When we go into a department store, home improvement center, office supply store, or even a fast food restaurant, it’s nice to be acknowledged that we are there, but give us a moment to compose ourselves. A well-intentioned question about helping us find something might be in order; however, it might come too soon for our general comfort. We may need time to adjust to their space and surroundings.
Ever visit a website to look for a product and have a pop-up chat person appear as soon as the page loads? We aren’t even sure what we are looking for yet or possibly even why we are on that page (if we clicked on it from another site). Still, the pop-up appears so soon – too soon – and it’s a little bit annoying since we haven’t even had time to get our bearings yet.
How about when we visit a website and look at an item (not even putting it in our wish list or cart) and we get an email from that merchant asking if we need any help checking out – assuming we must have fallen asleep during the buying process. They take the assumptive close to the extreme by assuming that because we paused to look at something that we really meant to buy it. They are just trying to make sure that we do.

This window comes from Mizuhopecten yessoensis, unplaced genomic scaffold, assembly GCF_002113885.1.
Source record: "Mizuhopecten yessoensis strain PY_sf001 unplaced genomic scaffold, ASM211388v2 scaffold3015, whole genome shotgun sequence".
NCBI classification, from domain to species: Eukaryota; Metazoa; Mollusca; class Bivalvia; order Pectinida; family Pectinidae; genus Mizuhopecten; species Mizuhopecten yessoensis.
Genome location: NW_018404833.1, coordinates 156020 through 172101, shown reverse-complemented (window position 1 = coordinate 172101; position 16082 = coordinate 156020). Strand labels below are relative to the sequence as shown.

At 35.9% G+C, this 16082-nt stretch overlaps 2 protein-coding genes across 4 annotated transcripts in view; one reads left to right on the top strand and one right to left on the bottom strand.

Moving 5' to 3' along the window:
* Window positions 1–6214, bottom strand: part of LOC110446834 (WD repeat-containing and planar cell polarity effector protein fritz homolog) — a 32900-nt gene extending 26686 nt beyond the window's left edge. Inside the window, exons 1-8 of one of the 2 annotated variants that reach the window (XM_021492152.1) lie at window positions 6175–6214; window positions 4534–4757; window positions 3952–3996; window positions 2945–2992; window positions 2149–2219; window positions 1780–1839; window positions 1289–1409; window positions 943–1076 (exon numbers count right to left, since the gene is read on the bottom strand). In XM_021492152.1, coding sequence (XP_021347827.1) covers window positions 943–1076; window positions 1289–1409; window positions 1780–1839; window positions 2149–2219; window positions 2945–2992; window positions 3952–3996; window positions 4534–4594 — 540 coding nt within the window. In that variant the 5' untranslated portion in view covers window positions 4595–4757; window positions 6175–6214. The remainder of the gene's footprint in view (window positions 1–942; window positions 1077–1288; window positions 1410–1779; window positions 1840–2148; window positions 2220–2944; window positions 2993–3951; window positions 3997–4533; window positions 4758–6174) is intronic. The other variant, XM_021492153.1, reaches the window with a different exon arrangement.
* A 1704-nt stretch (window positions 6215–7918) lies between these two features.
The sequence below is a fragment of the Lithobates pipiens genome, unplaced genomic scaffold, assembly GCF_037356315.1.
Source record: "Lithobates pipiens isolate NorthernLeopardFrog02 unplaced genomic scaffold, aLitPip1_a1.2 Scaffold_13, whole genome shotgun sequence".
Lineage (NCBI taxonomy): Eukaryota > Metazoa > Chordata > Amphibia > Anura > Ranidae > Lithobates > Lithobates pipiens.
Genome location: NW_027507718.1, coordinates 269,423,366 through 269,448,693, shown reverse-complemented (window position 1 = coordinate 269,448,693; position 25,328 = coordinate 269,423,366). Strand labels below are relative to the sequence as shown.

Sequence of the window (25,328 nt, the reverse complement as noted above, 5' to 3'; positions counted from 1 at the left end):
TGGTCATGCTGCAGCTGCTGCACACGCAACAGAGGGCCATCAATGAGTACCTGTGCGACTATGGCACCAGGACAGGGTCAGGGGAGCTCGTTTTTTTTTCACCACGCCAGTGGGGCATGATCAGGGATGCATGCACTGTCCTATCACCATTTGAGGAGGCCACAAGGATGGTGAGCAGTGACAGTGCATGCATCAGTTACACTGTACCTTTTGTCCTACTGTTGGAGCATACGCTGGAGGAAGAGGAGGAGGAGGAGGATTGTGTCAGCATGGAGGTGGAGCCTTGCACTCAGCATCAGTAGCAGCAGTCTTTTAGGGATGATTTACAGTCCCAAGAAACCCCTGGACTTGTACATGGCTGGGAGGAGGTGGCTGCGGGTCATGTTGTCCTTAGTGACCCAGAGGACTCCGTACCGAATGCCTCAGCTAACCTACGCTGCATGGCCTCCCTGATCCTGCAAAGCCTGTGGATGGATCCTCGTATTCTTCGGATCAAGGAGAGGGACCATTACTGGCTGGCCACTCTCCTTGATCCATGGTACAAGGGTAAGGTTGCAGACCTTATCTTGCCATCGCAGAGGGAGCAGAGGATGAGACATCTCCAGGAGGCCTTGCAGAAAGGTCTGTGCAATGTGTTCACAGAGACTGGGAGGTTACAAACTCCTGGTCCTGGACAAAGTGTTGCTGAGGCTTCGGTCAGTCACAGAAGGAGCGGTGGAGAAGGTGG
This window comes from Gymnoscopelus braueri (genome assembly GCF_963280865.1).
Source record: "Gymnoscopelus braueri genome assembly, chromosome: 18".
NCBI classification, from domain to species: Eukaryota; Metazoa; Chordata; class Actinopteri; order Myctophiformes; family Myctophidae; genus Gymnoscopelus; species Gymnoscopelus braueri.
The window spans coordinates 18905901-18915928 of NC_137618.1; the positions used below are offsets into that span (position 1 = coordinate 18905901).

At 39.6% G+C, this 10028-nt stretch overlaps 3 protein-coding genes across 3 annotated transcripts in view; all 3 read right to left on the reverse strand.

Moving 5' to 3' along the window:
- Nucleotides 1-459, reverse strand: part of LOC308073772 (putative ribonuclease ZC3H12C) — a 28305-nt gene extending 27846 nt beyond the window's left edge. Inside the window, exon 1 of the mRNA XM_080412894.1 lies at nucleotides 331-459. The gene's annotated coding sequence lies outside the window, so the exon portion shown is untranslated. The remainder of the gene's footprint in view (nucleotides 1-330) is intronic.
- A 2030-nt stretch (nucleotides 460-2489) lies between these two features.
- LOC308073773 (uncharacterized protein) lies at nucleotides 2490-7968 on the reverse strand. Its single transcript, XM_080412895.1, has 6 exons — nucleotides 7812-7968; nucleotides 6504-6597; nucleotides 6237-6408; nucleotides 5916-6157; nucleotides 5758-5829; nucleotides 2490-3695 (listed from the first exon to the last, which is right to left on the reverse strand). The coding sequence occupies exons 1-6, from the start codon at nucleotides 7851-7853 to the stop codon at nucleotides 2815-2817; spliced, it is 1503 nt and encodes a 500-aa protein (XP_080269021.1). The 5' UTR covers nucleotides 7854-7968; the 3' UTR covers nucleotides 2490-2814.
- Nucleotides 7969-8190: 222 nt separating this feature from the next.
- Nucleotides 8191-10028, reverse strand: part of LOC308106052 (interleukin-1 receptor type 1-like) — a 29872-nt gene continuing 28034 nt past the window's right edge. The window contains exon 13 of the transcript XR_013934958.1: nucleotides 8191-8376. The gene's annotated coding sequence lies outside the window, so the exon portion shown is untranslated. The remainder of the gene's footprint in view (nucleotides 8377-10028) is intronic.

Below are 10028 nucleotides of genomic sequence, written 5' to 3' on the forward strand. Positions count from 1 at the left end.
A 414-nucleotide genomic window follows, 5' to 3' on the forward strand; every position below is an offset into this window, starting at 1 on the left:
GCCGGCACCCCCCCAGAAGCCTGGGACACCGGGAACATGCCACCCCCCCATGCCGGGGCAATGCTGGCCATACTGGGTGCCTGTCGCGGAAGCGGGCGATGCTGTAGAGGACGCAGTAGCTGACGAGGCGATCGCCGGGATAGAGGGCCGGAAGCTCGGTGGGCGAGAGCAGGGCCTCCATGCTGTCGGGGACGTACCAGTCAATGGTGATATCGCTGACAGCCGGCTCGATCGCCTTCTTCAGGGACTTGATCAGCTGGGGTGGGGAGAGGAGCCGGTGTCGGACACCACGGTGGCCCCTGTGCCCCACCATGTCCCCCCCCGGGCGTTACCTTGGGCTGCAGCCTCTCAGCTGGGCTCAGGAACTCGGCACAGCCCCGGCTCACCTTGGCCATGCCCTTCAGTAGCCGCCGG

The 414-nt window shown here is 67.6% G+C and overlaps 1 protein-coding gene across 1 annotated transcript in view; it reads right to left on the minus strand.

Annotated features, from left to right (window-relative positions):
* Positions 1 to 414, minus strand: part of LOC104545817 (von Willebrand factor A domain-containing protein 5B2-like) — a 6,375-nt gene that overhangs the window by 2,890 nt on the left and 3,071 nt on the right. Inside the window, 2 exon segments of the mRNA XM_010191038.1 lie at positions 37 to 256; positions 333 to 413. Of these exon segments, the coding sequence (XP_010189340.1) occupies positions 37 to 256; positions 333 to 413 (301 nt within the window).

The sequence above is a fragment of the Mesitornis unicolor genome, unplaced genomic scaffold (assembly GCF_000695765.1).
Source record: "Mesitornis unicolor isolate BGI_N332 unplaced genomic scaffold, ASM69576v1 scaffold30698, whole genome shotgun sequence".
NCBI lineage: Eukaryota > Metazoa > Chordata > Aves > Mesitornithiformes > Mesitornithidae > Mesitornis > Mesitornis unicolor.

Sometimes we will visit a website and receive a nearly instantaneous text message from someone at the site welcoming us, asking us if we need help finding something, or wanting us to reach out to them. While it’s nice to be noticed – something often missing from a retail experience – it’s so soon as to be a little unwelcome. It’s presumptive and awkward. Give us time to see what we want to gain from the site and the merchant first. Let us initiate the chat if we want to dialog.
Then there’s the site that will contact us the next day or even on the second day to ask if we still want the item we were looking at or that we put in our cart and never actually purchased. While it’s nice to get a reminder in case we really did forget to finish the buying process, it’s more like someone is keeping tabs on us to monitor our shopping habits.
So, yes it’s nice to have someone interact with us – even if we have never met this person or didn’t request their help. So often when we enter a retail store or restaurant we have to wait and wait for someone to appear. But, it’s also possible – and quite unnerving – to have the contact come so soon that we weren’t ready for it or prepared to engage someone that soon. Rather than being helpful, it’s annoying.
When we follow-up with someone that contacted us but didn’t specifically ask us to call or email them – or possibly even expect it – let’s remember how we feel in these instances when contact comes too early for our own comfort.
Engagement is necessary to make sales, but sometimes people are way too early in the buying or looking process to welcome that engagement.